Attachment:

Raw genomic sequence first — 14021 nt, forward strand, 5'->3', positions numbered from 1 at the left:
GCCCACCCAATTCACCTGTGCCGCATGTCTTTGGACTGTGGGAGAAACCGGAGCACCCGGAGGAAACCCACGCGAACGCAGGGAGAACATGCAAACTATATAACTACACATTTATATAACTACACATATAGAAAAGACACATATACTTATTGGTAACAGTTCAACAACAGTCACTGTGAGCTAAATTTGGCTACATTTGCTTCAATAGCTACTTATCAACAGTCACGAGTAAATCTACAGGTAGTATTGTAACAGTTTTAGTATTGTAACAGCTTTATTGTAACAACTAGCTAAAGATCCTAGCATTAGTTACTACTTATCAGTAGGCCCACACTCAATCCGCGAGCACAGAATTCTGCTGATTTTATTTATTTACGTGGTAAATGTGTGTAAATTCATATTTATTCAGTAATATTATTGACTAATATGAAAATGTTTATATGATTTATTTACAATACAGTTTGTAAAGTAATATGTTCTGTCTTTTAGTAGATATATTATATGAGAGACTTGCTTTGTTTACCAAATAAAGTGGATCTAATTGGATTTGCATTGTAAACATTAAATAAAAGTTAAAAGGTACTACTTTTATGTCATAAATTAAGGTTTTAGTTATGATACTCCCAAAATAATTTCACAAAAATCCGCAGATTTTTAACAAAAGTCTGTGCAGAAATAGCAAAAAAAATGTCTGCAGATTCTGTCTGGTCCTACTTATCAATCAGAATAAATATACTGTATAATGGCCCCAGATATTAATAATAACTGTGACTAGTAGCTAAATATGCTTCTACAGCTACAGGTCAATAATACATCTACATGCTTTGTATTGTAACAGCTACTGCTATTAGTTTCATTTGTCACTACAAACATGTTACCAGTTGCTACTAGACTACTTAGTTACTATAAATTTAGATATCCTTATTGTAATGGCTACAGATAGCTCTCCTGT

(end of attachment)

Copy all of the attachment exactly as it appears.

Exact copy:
Raw genomic sequence first — 14021 nt, forward strand, 5'->3', positions numbered from 1 at the left:
GCCCACCCAATTCACCTGTGCCGCATGTCTTTGGACTGTGGGAGAAACCGGAGCACCCGGAGGAAACCCACGCGAACGCAGGGAGAACATGCAAACTATATAACTACACATTTATATAACTACACATATAGAAAAGACACATATACTTATTGGTAACAGTTCAACAACAGTCACTGTGAGCTAAATTTGGCTACATTTGCTTCAATAGCTACTTATCAACAGTCACGAGTAAATCTACAGGTAGTATTGTAACAGTTTTAGTATTGTAACAGCTTTATTGTAACAACTAGCTAAAGATCCTAGCATTAGTTACTACTTATCAGTAGGCCCACACTCAATCCGCGAGCACAGAATTCTGCTGATTTTATTTATTTACGTGGTAAATGTGTGTAAATTCATATTTATTCAGTAATATTATTGACTAATATGAAAATGTTTATATGATTTATTTACAATACAGTTTGTAAAGTAATATGTTCTGTCTTTTAGTAGATATATTATATGAGAGACTTGCTTTGTTTACCAAATAAAGTGGATCTAATTGGATTTGCATTGTAAACATTAAATAAAAGTTAAAAGGTACTACTTTTATGTCATAAATTAAGGTTTTAGTTATGATACTCCCAAAATAATTTCACAAAAATCCGCAGATTTTTAACAAAAGTCTGTGCAGAAATAGCAAAAAAAATGTCTGCAGATTCTGTCTGGTCCTACTTATCAATCAGAATAAATATACTGTATAATGGCCCCAGATATTAATAATAACTGTGACTAGTAGCTAAATATGCTTCTACAGCTACAGGTCAATAATACATCTACATGCTTTGTATTGTAACAGCTACTGCTATTAGTTTCATTTGTCACTACAAACATGTTACCAGTTGCTACTAGACTACTTAGTTACTATAAATTTAGATATCCTTATTGTAATGGCTACAGATAGCTCTCCTGT